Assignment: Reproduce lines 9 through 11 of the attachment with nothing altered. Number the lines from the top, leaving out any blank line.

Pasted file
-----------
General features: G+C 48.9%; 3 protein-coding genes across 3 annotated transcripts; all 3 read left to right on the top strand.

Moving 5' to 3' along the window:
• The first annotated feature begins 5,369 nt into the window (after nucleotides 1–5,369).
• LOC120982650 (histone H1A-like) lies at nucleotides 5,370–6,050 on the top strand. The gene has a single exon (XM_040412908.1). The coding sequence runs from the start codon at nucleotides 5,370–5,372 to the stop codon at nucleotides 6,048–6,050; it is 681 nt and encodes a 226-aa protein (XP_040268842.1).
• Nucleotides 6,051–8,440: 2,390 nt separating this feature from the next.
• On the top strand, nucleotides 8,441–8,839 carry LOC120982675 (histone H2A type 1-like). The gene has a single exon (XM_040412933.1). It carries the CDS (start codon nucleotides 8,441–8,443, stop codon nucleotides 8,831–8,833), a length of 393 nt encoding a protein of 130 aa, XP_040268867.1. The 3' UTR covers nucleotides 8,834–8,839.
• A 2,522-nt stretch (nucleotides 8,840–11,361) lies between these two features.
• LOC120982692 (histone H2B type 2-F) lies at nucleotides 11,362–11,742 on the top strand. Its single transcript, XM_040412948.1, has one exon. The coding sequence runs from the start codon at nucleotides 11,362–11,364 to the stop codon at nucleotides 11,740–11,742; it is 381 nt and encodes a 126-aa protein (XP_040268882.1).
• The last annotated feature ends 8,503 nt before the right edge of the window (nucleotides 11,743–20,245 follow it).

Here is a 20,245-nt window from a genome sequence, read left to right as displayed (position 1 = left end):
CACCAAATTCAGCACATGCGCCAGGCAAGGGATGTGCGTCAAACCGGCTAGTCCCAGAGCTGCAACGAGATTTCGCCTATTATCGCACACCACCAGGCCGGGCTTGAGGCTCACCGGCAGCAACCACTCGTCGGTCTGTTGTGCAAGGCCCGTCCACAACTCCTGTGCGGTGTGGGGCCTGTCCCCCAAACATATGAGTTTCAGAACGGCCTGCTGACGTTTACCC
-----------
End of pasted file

• The last annotated feature ends 8,503 nt before the right edge of the window (nucleotides 11,743–20,245 follow it).

Here is a 20,245-nt window from a genome sequence, read left to right as displayed (position 1 = left end):
CACCAAATTCAGCACATGCGCCAGGCAAGGGATGTGCGTCAAACCGGCTAGTCCCAGAGCTGCAACGAGATTTCGCCTATTATCGCACACCACCAGGCCGGGCTTGAGGCTCACCGGCAGCAACCACTCGTCGGTCTGTTGTGCAAGGCCCGTCCACAACTCCTGTGCGGTGTGGGGCCTGTCCCCCAAACATATGAGTTTCAGAACGGCCTGCTGACGTTTACCC